More at: Port of call: Enlisting blockchain’s help in container movements — FreightWaves

Blockchain technology – the hype and the hope – Oil & Gas Financial Journal

Technology has the potential to transform business transactions

IMAGINE A CRUDE OIL producer selling its production directly to a refiner without any intermediaries and never knowing who the buyer is. Imagine the most common method of executing commodity derivative agreements is without a bank, exchange, or broker. Imagine a power plant purchasing natural gas without engaging a wholesale gas marketing company. The power plant simply purchases directly from the natural gas producer, but they never know from whom or where it is coming. Imagine the non-existence of wholesale and retail commodity marketing companies.

Imagine a power producer selling power directly to a consumer without an independent system operator, retail marketer, or utility. Imagine a midstream company managing multiple interstate pipeline interests without teams of schedulers. All of the scheduling is handled by a highly streamlined, ultra-efficient system where transactions are recorded on a single, trusted ledger that is shared with all parties to the transaction and which provides real time information and contingencies.

All of these transactions would be recorded as soon as the product changes hands. All of these transactions would be governed by self-enforcing smart contracts providing certainty of funding with automatic payment upon the collection of the appropriate sequence of approvals. No need for intermediaries. No need for Letters of Credit. No delays while documentation is physically transferred and reviewed by multiple parties.

More at: Blockchain technology – the hype and the hope – Oil & Gas Financial Journal

What’s in my food? DNA sequencing, blockchain provide closer look – San Francisco Chronicle

In the sample preparation room of Menlo Park startup Clear Labs, research associate Abhishek Hegde carefully injects a series of tiny test tubes with fluid. Each tube contains a different food sample — and the transparent solution extracts DNA from the sample so it can be sequenced and analyzed.

Looking at food at the molecular level helps Clear Labs answer questions that plague retailers, manufacturers and consumers: Was the most recent batch of beef contaminated with E. coli? Is this soy burger patty actually vegan? Is that “GMO-free” sticker accurate?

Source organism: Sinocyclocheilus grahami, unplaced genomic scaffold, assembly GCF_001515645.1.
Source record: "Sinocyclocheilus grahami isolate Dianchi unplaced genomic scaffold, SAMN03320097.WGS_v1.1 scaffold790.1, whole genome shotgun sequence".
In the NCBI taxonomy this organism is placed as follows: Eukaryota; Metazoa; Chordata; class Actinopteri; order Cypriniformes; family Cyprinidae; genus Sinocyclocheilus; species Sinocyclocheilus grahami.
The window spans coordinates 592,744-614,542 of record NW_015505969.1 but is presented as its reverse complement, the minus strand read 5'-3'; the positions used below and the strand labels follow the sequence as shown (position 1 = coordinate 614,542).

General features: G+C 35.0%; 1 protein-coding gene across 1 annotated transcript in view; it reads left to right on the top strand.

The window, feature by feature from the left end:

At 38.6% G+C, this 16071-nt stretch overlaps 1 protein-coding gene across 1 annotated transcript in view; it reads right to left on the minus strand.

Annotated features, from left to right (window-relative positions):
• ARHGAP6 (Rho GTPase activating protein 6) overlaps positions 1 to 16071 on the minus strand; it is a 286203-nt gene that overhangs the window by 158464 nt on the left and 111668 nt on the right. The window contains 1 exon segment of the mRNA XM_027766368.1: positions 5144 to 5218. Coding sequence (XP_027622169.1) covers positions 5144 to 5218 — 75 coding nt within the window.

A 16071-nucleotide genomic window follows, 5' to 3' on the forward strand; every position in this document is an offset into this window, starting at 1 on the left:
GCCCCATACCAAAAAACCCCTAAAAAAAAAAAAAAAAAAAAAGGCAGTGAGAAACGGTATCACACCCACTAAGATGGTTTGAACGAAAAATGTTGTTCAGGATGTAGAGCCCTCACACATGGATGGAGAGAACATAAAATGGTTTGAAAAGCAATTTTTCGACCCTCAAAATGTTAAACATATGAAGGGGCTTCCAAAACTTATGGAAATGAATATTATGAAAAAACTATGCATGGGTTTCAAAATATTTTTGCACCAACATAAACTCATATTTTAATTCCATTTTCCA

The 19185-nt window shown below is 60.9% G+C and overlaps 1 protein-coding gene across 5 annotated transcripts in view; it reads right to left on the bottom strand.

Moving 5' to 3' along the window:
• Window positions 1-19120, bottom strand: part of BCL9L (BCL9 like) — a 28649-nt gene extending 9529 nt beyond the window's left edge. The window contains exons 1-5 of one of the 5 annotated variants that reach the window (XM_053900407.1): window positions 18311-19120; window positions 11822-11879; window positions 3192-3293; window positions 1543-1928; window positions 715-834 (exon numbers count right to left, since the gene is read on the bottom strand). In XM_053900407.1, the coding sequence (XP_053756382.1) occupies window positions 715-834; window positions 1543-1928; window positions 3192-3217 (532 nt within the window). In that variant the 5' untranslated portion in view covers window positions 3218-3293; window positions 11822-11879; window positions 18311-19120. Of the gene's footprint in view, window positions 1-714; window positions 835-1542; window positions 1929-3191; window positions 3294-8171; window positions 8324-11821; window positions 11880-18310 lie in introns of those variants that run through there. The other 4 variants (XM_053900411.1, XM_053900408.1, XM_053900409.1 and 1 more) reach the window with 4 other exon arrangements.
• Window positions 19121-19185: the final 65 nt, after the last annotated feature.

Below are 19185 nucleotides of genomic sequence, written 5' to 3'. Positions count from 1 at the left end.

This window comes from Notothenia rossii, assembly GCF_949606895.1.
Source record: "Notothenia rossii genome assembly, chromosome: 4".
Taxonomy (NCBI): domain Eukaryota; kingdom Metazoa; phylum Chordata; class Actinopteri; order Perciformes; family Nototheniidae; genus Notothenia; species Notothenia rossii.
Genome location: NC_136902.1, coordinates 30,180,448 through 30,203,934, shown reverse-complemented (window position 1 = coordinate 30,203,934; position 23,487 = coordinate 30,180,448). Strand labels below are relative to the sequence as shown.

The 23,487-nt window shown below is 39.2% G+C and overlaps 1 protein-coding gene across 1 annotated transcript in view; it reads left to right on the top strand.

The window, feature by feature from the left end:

. . .Another option that will be available to grocers in the coming years is blockchain, a distributed digital ledger shared among a network of computers. With this technology, every time a food product moves through the supply chain, it is recorded, creating an immutable digital record of where the food has been. (Blockchain technology was first developed to track the movement of digital bitcoins.)

As tools like DNA sequencing and blockchain technology become faster, the lag time between observing an outbreak of food-borne disease and pinpointing its source — which currently can take weeks — could shrink dramatically. Following an announcement in October, Walmart and IBM began a collaborating on a blockchain system to track pork in China and sliced mango in the U.S.

In a demonstration last month, Yiannas of Walmart was able to trace a pack of sliced mango to a particular farm and packaging date in just 2.2 seconds. The same task would have taken the company a week without a blockchain. Walmart is reaching out to other food companies and retailers, and plans to test blockchain technology on multi-ingredient foods later this year.

More at: What’s in my food? DNA sequencing, blockchain provide closer look – San Francisco Chronicle